When all heck is breaking loose, how do photojournalists know what to shoot and for how long?
WBFF’s Darren Durlach, the 2009 NPPA TV photographer of the year, has his own way of staying focused on a spot news assignment: he catches his breath, remembers the basics and talks to himself. Really.
We talked to Durlach during the NPPA Northern Short Course conference in Virginia:
Now that he’s won the most prestigious TV photojournalism award there is, Durlach might be forgiven for thinking he’s all that. But he doesn’t. “If mistakes were cool, I’d be Miles Davis,” he says. “I look at my stories the next day with a clear mind and always see things I should have done better.” His response: “Make a mental note and move on.”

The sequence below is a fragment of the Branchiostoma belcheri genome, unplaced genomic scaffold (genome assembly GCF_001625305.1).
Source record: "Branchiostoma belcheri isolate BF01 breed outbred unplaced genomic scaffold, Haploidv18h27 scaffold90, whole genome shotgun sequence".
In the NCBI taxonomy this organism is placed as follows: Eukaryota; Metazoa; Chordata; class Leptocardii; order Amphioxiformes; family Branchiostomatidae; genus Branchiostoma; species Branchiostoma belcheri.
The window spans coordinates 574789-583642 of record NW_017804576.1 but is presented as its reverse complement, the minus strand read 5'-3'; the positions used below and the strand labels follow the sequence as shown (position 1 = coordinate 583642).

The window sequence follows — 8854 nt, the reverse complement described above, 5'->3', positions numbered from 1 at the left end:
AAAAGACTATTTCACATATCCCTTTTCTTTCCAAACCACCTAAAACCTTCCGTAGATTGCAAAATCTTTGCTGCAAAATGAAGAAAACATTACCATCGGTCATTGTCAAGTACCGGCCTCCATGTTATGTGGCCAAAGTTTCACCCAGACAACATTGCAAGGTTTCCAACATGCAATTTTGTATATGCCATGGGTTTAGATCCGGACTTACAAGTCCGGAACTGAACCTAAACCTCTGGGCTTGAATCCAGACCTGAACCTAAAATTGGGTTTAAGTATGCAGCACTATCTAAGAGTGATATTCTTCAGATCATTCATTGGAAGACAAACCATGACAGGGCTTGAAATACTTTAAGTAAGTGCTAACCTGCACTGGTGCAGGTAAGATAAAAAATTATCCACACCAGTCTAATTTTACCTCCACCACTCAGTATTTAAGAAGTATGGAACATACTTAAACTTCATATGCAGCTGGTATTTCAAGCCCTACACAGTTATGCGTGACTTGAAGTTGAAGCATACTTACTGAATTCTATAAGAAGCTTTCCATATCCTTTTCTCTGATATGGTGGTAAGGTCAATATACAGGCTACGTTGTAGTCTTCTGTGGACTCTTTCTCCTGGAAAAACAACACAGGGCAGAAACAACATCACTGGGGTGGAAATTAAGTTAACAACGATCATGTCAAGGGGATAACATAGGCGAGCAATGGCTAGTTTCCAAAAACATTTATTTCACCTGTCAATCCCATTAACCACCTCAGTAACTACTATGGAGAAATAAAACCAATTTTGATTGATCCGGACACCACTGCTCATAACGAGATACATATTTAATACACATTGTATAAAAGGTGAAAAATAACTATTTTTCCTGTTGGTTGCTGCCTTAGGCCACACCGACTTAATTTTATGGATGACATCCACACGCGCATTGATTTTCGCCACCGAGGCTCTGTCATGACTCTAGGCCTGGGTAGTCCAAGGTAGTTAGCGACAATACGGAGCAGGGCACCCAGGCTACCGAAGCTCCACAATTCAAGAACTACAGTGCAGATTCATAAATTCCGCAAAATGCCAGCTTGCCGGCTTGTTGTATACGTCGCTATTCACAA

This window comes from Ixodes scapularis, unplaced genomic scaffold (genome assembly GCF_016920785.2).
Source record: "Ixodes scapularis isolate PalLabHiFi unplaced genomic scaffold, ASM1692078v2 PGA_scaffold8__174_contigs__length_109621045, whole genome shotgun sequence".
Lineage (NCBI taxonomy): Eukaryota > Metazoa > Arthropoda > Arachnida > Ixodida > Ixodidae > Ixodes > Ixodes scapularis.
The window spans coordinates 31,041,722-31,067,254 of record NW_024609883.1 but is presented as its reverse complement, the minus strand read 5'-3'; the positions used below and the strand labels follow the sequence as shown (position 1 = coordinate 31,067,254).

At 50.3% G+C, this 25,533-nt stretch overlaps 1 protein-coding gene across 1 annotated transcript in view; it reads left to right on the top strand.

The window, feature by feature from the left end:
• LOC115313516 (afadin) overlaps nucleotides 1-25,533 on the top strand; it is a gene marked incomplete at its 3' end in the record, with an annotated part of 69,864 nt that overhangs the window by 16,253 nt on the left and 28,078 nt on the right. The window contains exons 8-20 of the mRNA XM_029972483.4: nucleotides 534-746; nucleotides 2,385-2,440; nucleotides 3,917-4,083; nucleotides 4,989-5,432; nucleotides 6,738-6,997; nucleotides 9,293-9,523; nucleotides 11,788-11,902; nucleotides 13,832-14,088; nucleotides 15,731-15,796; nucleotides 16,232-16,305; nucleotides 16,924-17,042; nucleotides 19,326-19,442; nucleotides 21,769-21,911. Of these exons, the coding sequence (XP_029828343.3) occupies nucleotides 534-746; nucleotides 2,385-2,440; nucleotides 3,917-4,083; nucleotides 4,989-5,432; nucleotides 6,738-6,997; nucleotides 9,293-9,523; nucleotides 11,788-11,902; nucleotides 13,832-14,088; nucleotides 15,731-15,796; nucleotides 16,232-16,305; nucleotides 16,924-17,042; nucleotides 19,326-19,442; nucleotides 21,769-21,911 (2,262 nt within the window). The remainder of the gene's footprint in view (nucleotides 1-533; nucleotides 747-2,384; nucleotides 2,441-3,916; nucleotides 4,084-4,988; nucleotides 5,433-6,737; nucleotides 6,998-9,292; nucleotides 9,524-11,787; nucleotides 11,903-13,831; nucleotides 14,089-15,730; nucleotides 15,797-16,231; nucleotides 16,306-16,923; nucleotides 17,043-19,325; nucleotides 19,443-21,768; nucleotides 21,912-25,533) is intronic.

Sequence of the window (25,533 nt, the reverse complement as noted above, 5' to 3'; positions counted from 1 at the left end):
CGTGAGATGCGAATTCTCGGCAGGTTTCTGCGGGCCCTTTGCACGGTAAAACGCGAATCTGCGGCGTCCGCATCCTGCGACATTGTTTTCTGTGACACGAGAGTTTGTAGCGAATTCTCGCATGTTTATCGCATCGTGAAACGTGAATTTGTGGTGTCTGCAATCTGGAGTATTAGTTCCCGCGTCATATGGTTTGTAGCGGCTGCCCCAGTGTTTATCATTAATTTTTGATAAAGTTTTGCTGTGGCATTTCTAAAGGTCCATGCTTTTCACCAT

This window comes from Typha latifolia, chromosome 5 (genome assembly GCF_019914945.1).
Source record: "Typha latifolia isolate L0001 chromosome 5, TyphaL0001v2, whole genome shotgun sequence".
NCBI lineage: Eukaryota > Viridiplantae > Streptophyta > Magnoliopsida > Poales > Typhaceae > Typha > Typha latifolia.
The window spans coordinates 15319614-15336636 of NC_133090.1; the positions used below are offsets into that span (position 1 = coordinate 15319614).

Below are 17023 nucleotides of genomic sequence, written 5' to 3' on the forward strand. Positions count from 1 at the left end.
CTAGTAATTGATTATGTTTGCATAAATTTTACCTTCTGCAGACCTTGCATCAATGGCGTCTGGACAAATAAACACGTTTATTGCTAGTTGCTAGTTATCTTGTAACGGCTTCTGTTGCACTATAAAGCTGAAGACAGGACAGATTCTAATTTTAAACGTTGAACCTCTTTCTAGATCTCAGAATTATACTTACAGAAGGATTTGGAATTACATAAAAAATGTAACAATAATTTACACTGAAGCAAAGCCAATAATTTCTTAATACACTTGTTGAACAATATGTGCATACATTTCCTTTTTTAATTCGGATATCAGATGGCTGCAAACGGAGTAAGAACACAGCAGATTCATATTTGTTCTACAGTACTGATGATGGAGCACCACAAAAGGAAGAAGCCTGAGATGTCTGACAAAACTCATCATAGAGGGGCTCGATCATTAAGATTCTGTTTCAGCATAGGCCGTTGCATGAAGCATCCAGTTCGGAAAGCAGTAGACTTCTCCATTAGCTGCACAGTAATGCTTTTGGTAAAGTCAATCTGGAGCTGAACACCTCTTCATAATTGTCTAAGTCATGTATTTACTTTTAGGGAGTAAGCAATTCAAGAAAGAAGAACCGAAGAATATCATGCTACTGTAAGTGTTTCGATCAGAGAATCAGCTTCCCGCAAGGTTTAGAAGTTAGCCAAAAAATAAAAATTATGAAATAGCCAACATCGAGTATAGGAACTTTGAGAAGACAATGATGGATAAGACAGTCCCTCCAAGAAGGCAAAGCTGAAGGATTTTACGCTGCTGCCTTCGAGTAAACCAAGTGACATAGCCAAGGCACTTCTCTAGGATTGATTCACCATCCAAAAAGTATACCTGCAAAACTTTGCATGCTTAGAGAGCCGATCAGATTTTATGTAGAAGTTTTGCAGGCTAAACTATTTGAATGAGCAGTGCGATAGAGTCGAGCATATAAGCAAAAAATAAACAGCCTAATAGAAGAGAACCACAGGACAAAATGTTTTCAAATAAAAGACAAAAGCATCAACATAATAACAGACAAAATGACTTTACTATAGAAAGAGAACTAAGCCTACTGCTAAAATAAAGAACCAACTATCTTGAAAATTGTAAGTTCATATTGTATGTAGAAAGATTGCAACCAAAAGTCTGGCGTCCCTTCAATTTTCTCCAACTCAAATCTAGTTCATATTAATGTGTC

One reason Durlach has done so well at a young age is that he doesn’t think of himself as “just” a photographer. He may stand behind the camera, but he also asks questions and gathers information. “To excel in this craft, you must not be afraid to fully immerse yourself in the story and be involved in every part of the process,” he says.
Durlach’s winning entry in the POY competition demonstrates his range, from breaking news to longer turn features. “Superior shooting and editing, strong commitment, strong inspirational character and emotion,” is how one judge described “Shane’s Story.” Watch the entire entry, and pay particular attention to the way Durlach has planned his shots so he can edit for eye movement in the piece, “Ghosts of the Civil War.”